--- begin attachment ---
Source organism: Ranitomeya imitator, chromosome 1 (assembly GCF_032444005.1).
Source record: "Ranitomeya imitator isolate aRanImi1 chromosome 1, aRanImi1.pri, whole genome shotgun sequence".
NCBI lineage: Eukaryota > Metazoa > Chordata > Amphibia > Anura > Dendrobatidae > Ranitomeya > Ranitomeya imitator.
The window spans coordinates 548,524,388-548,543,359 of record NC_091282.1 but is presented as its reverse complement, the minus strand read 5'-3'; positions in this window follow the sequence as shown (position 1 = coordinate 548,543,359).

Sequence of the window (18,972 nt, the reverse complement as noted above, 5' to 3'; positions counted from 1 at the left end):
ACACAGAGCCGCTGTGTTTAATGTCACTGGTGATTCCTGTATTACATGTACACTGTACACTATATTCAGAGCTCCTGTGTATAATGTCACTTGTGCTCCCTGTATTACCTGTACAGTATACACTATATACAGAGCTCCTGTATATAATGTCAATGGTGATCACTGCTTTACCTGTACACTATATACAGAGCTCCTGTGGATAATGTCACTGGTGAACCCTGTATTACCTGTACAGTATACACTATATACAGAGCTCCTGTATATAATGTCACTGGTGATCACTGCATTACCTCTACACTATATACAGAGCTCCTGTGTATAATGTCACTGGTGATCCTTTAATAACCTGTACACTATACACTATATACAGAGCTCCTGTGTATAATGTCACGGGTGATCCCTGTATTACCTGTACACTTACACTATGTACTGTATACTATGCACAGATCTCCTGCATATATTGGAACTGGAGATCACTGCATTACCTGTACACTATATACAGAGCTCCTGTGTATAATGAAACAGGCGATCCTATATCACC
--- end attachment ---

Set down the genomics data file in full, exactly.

Source organism: Ranitomeya imitator, chromosome 1 (assembly GCF_032444005.1).
Source record: "Ranitomeya imitator isolate aRanImi1 chromosome 1, aRanImi1.pri, whole genome shotgun sequence".
NCBI lineage: Eukaryota > Metazoa > Chordata > Amphibia > Anura > Dendrobatidae > Ranitomeya > Ranitomeya imitator.
The window spans coordinates 548,524,388-548,543,359 of record NC_091282.1 but is presented as its reverse complement, the minus strand read 5'-3'; positions in this window follow the sequence as shown (position 1 = coordinate 548,543,359).

Sequence of the window (18,972 nt, the reverse complement as noted above, 5' to 3'; positions counted from 1 at the left end):
ACACAGAGCCGCTGTGTTTAATGTCACTGGTGATTCCTGTATTACATGTACACTGTACACTATATTCAGAGCTCCTGTGTATAATGTCACTTGTGCTCCCTGTATTACCTGTACAGTATACACTATATACAGAGCTCCTGTATATAATGTCAATGGTGATCACTGCTTTACCTGTACACTATATACAGAGCTCCTGTGGATAATGTCACTGGTGAACCCTGTATTACCTGTACAGTATACACTATATACAGAGCTCCTGTATATAATGTCACTGGTGATCACTGCATTACCTCTACACTATATACAGAGCTCCTGTGTATAATGTCACTGGTGATCCTTTAATAACCTGTACACTATACACTATATACAGAGCTCCTGTGTATAATGTCACGGGTGATCCCTGTATTACCTGTACACTTACACTATGTACTGTATACTATGCACAGATCTCCTGCATATATTGGAACTGGAGATCACTGCATTACCTGTACACTATATACAGAGCTCCTGTGTATAATGAAACAGGCGATCCTATATCACC